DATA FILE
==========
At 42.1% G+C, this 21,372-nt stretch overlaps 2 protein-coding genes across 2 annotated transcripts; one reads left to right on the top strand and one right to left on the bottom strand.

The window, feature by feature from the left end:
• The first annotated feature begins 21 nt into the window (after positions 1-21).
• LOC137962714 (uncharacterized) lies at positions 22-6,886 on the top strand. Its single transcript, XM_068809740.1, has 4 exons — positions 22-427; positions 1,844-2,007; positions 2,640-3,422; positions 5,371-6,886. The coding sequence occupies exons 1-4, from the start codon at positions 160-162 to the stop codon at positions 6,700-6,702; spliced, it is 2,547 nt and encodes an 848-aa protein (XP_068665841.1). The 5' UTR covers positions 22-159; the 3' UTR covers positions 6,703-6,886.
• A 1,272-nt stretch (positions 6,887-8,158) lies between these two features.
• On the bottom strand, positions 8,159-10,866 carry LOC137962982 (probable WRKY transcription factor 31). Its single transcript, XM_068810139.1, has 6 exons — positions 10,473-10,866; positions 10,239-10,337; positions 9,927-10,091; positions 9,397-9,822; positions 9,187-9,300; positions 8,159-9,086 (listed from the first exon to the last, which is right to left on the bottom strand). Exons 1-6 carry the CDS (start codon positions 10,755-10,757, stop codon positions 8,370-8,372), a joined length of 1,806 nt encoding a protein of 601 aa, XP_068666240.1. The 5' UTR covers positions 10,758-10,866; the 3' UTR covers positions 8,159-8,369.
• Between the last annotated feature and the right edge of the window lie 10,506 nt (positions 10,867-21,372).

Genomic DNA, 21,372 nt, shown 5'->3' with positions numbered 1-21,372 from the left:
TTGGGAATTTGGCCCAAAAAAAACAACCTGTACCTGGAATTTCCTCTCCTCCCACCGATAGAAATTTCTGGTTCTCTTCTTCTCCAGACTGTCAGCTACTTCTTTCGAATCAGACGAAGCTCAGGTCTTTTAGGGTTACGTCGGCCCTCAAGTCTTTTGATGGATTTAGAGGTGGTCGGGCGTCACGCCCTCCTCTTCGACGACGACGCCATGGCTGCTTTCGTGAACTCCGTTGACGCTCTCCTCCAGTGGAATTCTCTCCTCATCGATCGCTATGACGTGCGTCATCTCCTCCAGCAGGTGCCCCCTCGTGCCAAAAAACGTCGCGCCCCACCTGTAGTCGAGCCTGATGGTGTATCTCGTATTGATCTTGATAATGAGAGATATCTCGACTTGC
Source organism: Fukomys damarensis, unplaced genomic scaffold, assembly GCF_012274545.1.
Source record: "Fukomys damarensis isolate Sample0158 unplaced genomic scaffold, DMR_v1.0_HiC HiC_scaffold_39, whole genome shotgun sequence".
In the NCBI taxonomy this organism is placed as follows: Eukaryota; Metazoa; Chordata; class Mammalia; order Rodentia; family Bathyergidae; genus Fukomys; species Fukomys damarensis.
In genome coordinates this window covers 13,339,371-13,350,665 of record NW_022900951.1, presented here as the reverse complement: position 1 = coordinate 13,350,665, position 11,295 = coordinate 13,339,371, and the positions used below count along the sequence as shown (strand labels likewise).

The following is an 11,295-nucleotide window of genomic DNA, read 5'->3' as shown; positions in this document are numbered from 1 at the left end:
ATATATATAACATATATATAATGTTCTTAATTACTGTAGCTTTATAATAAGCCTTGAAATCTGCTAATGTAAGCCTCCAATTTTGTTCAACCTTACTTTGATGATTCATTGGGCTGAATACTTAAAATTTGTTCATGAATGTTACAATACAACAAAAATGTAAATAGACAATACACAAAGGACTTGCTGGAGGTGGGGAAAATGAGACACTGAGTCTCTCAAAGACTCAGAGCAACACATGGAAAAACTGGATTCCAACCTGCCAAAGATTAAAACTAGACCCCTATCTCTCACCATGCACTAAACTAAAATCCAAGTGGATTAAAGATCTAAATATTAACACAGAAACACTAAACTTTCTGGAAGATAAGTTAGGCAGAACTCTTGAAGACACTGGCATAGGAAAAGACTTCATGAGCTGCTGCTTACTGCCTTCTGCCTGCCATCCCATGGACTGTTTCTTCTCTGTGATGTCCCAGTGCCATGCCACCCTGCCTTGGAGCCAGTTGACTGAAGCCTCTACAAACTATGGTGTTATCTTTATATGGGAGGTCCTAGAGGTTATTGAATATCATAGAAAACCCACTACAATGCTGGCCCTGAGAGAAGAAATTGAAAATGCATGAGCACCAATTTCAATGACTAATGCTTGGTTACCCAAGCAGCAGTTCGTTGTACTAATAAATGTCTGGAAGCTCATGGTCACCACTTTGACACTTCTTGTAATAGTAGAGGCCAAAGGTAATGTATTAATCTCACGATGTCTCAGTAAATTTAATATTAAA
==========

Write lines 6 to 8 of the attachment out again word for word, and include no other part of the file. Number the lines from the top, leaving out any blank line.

• On the bottom strand, positions 8,159-10,866 carry LOC137962982 (probable WRKY transcription factor 31). Its single transcript, XM_068810139.1, has 6 exons — positions 10,473-10,866; positions 10,239-10,337; positions 9,927-10,091; positions 9,397-9,822; positions 9,187-9,300; positions 8,159-9,086 (listed from the first exon to the last, which is right to left on the bottom strand). Exons 1-6 carry the CDS (start codon positions 10,755-10,757, stop codon positions 8,370-8,372), a joined length of 1,806 nt encoding a protein of 601 aa, XP_068666240.1. The 5' UTR covers positions 10,758-10,866; the 3' UTR covers positions 8,159-8,369.
• Between the last annotated feature and the right edge of the window lie 10,506 nt (positions 10,867-21,372).

Genomic DNA, 21,372 nt, shown 5'->3' with positions numbered 1-21,372 from the left: